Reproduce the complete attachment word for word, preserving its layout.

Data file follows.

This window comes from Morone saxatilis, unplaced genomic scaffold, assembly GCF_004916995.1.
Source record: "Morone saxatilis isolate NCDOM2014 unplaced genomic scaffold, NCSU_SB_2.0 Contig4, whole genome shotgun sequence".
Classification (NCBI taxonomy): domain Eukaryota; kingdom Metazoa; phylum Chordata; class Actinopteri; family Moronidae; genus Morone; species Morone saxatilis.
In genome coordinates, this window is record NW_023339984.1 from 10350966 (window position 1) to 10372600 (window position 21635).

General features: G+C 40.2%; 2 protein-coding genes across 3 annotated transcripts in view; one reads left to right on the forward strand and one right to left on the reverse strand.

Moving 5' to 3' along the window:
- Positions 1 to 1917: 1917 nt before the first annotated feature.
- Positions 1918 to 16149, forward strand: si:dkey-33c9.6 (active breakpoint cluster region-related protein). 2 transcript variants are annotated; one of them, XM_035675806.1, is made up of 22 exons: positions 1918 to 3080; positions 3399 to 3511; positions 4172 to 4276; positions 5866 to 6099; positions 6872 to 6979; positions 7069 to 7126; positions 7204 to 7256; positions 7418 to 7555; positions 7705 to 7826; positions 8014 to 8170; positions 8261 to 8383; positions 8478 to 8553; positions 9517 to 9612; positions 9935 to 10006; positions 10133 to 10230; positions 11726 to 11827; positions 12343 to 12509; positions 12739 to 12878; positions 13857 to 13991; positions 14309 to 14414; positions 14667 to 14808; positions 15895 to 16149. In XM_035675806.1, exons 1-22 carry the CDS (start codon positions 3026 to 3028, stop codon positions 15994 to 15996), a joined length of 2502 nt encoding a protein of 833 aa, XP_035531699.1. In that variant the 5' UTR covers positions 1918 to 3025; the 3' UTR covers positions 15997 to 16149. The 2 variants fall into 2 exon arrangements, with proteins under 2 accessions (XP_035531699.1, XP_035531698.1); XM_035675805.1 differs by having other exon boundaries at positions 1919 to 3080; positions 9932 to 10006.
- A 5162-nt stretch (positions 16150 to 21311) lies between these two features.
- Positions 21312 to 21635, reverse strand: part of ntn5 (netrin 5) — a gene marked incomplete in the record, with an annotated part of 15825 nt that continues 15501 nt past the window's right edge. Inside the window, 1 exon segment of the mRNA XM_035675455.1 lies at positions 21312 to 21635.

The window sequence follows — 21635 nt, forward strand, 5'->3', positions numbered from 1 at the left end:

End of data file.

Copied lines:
This window comes from Morone saxatilis, unplaced genomic scaffold, assembly GCF_004916995.1.
Source record: "Morone saxatilis isolate NCDOM2014 unplaced genomic scaffold, NCSU_SB_2.0 Contig4, whole genome shotgun sequence".
Classification (NCBI taxonomy): domain Eukaryota; kingdom Metazoa; phylum Chordata; class Actinopteri; family Moronidae; genus Morone; species Morone saxatilis.
In genome coordinates, this window is record NW_023339984.1 from 10350966 (window position 1) to 10372600 (window position 21635).

General features: G+C 40.2%; 2 protein-coding genes across 3 annotated transcripts in view; one reads left to right on the forward strand and one right to left on the reverse strand.

Moving 5' to 3' along the window:
- Positions 1 to 1917: 1917 nt before the first annotated feature.
- Positions 1918 to 16149, forward strand: si:dkey-33c9.6 (active breakpoint cluster region-related protein). 2 transcript variants are annotated; one of them, XM_035675806.1, is made up of 22 exons: positions 1918 to 3080; positions 3399 to 3511; positions 4172 to 4276; positions 5866 to 6099; positions 6872 to 6979; positions 7069 to 7126; positions 7204 to 7256; positions 7418 to 7555; positions 7705 to 7826; positions 8014 to 8170; positions 8261 to 8383; positions 8478 to 8553; positions 9517 to 9612; positions 9935 to 10006; positions 10133 to 10230; positions 11726 to 11827; positions 12343 to 12509; positions 12739 to 12878; positions 13857 to 13991; positions 14309 to 14414; positions 14667 to 14808; positions 15895 to 16149. In XM_035675806.1, exons 1-22 carry the CDS (start codon positions 3026 to 3028, stop codon positions 15994 to 15996), a joined length of 2502 nt encoding a protein of 833 aa, XP_035531699.1. In that variant the 5' UTR covers positions 1918 to 3025; the 3' UTR covers positions 15997 to 16149. The 2 variants fall into 2 exon arrangements, with proteins under 2 accessions (XP_035531699.1, XP_035531698.1); XM_035675805.1 differs by having other exon boundaries at positions 1919 to 3080; positions 9932 to 10006.
- A 5162-nt stretch (positions 16150 to 21311) lies between these two features.
- Positions 21312 to 21635, reverse strand: part of ntn5 (netrin 5) — a gene marked incomplete in the record, with an annotated part of 15825 nt that continues 15501 nt past the window's right edge. Inside the window, 1 exon segment of the mRNA XM_035675455.1 lies at positions 21312 to 21635.

The window sequence follows — 21635 nt, forward strand, 5'->3', positions numbered from 1 at the left end: